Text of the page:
Mr SM took one look at me when he got back from work on Tuesday night and said "Uh oh. What's up, SM?"
(There is obviously no mystery left in our marriage)
I confessed that I'd been interviewed by the Times for an article about mothers drinking. He looked a little stunned, but quickly rallied, saying "fret not. It's in the Times2 section. No-one will notice it. No-one ever gets past page ten."
He left for work, as usual, at the crack of dawn, so by the time my alarm went off, at 6.30am, he'd already e-mailed me a copy of the front cover which featured a prominent banner reading THE SECRET SCHOOL RUN DRINKERS.
Not so obscure then.
Luckily, the journalist kept her word and changed a few key details (She gave me four children, for example, rather than three. Easiest childbirth ever), to ensure that it couldn't be obviously recognised as me.
The article was based on some new research by Alcohol Concern which shows that mothers are increasingly likely to crack open a bottle of wine after the school run, rather than making a cup of tea.
Parents are twice as likely to be 'dependant' drinkers than non parents, and half of 'dependant' drinkers are educated to degree level.
Having had a glass or two to 'wind down', these mothers then continue drinking with the husband when he gets home, which all adds up to rather more daily units than the government recommended guidelines.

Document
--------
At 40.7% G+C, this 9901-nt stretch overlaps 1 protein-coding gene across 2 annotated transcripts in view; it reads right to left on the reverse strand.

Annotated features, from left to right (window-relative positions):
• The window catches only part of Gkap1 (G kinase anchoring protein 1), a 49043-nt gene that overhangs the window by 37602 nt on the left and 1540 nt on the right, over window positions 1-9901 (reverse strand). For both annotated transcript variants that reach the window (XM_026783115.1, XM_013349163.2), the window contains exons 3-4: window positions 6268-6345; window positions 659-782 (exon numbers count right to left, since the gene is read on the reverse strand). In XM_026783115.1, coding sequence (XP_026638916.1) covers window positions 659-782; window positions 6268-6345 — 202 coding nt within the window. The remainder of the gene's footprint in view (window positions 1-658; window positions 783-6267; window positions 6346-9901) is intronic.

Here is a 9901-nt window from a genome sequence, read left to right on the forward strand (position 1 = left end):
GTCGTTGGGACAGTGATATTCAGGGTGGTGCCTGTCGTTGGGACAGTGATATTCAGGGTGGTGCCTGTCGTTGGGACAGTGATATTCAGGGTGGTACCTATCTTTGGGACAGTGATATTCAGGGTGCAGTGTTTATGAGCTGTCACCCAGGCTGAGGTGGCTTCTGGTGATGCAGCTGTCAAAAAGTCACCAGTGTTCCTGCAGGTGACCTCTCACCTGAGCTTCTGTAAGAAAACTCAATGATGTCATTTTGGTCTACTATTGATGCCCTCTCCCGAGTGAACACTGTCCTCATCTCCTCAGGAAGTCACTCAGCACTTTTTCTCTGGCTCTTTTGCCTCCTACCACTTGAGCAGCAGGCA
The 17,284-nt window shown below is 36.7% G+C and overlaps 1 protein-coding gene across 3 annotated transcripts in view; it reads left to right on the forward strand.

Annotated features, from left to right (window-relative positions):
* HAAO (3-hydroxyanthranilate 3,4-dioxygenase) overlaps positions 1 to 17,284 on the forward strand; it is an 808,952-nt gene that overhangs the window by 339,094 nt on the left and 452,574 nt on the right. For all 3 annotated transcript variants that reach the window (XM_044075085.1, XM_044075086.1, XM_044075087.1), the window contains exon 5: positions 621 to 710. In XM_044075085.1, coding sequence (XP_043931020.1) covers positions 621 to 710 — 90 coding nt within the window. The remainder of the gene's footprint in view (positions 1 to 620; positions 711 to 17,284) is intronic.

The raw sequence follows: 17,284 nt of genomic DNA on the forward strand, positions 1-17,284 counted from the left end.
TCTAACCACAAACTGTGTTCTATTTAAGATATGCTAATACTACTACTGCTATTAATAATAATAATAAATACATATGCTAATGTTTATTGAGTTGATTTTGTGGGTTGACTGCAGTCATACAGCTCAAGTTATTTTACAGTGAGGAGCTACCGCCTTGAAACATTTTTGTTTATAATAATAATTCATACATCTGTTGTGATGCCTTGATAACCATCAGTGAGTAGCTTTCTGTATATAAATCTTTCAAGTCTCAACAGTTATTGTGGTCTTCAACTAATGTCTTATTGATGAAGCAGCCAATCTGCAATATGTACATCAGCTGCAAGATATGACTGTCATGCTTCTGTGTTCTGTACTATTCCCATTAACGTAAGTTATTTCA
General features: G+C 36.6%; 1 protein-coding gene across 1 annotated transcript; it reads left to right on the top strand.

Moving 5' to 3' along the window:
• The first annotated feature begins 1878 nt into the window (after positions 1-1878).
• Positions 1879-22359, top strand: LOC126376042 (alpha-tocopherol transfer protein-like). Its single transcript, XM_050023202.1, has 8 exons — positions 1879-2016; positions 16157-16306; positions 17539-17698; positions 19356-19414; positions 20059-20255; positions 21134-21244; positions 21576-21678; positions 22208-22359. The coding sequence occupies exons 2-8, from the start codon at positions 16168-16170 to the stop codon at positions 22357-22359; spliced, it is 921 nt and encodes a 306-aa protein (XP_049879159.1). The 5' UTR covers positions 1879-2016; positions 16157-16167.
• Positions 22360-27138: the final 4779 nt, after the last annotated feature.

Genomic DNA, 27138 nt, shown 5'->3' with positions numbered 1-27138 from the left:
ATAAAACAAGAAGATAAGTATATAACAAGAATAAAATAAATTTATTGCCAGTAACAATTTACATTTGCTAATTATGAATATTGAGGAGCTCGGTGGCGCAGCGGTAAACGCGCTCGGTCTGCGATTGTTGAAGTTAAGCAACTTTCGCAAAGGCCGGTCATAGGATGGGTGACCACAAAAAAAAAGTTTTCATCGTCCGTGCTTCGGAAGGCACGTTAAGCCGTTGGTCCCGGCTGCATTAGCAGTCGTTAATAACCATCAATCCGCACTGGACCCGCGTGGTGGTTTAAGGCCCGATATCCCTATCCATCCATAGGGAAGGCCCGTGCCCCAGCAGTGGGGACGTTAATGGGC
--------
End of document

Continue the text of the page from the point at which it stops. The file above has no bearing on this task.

The Daily Mail article on the same research quotes a doctor from The Priory who says that they are seeing more and more mothers drinking heavily, and that it's probable that many of them are still over the limit when they're doing the morning school run.
Is all of this ringing any bells? It certainly was for me. My teapot was totally covered in cobwebs. Why fanny around trying to relax with a cup of tea when a glass of wine hit the spot far more effectively? It'd be like trying to use a toothpick instead of a sledgehammer.
What I find ironic, though, is that women round the country are happy to confess to relying on a glass or three of wine to get through the evening. There's no stigma attached to pouring a large glass of 'mummy juice,' on your own, at wine 'o' clock (which creeps earlier and earlier), or to sharing a bottle with friends after the school run while the kids play.
And yet, as soon as you admit to yourself that it's becoming a bit of a problem and quit altogether, you have to skulk around anonymously, telling friends that you're on antibiotics.
WHY? Why am I the one feeling ashamed?
I happily confess to having been a terrible nicotine addict. I brag about how bad I was. I used to smoke in the morning before I even got out of bed! Ha ha. And if I woke up in the night! And I ALWAYS lit up after sex. But then 12 years ago stopped. Totally. Aren't I clever?! Best thing I ever did!
I tell that story over and over again - with pride.
So, I may not yet be brave enough to stick my name to my interview, but at least I did it. And since it ran 3,000 more people have found there way here. (And no trolls. Yet).
If you're one of them, then WELCOME! And feel free to mail me privately on firstname.lastname@example.org.
The world is changing, slowly....
Love SM x